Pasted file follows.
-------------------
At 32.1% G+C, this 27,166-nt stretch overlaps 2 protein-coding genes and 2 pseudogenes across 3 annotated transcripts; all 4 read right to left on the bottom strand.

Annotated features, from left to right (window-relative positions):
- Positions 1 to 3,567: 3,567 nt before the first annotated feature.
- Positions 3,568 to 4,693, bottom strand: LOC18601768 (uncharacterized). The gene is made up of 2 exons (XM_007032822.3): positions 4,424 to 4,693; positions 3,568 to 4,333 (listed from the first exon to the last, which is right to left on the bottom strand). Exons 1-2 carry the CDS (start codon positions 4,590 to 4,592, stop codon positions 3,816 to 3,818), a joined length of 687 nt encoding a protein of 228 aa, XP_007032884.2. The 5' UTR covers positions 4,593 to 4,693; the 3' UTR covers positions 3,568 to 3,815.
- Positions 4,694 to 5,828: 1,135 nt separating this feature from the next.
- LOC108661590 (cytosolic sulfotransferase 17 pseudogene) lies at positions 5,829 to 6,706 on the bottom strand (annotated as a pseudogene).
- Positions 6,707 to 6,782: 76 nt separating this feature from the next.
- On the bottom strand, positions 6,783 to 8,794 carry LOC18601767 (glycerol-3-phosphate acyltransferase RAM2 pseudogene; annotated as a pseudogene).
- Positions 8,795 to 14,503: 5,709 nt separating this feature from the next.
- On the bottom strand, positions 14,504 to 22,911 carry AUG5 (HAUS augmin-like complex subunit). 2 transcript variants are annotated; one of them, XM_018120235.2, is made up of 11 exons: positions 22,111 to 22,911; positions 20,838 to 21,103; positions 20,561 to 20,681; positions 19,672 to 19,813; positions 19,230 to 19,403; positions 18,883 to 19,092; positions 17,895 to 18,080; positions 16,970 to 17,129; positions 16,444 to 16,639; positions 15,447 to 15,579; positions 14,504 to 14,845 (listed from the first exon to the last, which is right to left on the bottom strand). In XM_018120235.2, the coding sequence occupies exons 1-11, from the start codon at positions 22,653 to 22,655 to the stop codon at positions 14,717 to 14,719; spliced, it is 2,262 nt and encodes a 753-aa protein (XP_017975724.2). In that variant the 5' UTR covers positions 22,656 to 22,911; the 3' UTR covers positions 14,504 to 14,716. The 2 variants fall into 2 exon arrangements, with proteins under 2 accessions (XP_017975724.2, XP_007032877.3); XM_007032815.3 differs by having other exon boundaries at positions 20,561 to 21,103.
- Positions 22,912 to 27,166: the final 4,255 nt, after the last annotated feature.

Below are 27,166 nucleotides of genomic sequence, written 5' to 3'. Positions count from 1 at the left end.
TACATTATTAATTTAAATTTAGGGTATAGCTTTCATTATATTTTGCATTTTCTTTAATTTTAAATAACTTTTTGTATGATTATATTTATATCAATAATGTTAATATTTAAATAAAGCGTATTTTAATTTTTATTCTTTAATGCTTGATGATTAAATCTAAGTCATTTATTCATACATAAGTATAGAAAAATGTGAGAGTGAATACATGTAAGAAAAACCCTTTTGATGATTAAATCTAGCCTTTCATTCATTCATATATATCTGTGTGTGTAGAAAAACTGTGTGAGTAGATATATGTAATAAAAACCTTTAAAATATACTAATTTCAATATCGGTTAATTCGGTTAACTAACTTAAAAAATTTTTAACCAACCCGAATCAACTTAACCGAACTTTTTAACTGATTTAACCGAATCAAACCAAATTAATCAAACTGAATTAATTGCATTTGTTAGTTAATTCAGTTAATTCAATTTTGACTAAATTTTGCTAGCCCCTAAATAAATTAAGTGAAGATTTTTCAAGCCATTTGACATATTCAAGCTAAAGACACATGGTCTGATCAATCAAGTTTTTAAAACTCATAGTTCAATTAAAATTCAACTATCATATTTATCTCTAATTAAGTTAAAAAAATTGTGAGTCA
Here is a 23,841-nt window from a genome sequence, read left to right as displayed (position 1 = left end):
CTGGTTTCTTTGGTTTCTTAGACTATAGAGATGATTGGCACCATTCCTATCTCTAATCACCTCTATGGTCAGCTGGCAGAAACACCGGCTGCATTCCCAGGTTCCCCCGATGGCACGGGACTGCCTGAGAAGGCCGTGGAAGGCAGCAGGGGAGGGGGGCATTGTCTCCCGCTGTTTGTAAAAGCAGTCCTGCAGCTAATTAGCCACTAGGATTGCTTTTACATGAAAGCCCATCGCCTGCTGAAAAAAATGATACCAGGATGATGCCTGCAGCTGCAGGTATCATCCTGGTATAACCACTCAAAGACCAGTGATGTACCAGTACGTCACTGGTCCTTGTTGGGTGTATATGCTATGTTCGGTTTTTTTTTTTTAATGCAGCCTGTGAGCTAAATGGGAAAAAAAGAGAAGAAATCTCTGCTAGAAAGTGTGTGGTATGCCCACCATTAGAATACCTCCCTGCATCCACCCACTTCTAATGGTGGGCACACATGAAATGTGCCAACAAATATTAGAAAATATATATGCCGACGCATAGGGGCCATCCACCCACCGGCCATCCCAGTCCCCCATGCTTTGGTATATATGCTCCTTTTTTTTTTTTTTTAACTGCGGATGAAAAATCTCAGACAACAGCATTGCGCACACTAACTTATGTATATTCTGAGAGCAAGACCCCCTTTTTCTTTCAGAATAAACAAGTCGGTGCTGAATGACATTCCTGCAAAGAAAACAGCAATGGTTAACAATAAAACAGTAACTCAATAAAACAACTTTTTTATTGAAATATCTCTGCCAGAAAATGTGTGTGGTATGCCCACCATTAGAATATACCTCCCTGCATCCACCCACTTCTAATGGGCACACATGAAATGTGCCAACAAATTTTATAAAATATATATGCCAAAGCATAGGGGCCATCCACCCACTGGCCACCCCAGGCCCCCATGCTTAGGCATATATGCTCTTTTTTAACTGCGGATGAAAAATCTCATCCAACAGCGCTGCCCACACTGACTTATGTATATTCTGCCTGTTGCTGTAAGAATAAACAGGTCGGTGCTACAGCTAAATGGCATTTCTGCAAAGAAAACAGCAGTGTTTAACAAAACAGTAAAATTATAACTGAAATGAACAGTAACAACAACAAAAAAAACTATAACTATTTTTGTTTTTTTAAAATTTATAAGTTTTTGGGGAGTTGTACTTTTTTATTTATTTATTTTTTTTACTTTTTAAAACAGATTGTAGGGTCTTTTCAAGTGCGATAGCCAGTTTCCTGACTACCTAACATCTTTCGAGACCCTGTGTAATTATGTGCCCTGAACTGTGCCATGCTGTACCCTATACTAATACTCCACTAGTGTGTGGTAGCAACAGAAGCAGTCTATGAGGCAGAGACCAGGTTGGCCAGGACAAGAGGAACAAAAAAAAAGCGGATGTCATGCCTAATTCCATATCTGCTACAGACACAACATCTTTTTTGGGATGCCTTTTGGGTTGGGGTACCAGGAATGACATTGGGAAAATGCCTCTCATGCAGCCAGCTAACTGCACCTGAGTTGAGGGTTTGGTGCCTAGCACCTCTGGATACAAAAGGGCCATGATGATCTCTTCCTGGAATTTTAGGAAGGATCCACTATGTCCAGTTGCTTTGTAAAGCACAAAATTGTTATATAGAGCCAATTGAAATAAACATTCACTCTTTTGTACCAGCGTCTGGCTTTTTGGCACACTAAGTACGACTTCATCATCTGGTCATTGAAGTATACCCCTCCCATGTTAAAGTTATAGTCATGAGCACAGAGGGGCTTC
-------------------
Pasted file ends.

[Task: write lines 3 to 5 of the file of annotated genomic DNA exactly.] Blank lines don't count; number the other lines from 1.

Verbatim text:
- Positions 1 to 3,567: 3,567 nt before the first annotated feature.
- Positions 3,568 to 4,693, bottom strand: LOC18601768 (uncharacterized). The gene is made up of 2 exons (XM_007032822.3): positions 4,424 to 4,693; positions 3,568 to 4,333 (listed from the first exon to the last, which is right to left on the bottom strand). Exons 1-2 carry the CDS (start codon positions 4,590 to 4,592, stop codon positions 3,816 to 3,818), a joined length of 687 nt encoding a protein of 228 aa, XP_007032884.2. The 5' UTR covers positions 4,593 to 4,693; the 3' UTR covers positions 3,568 to 3,815.
- Positions 4,694 to 5,828: 1,135 nt separating this feature from the next.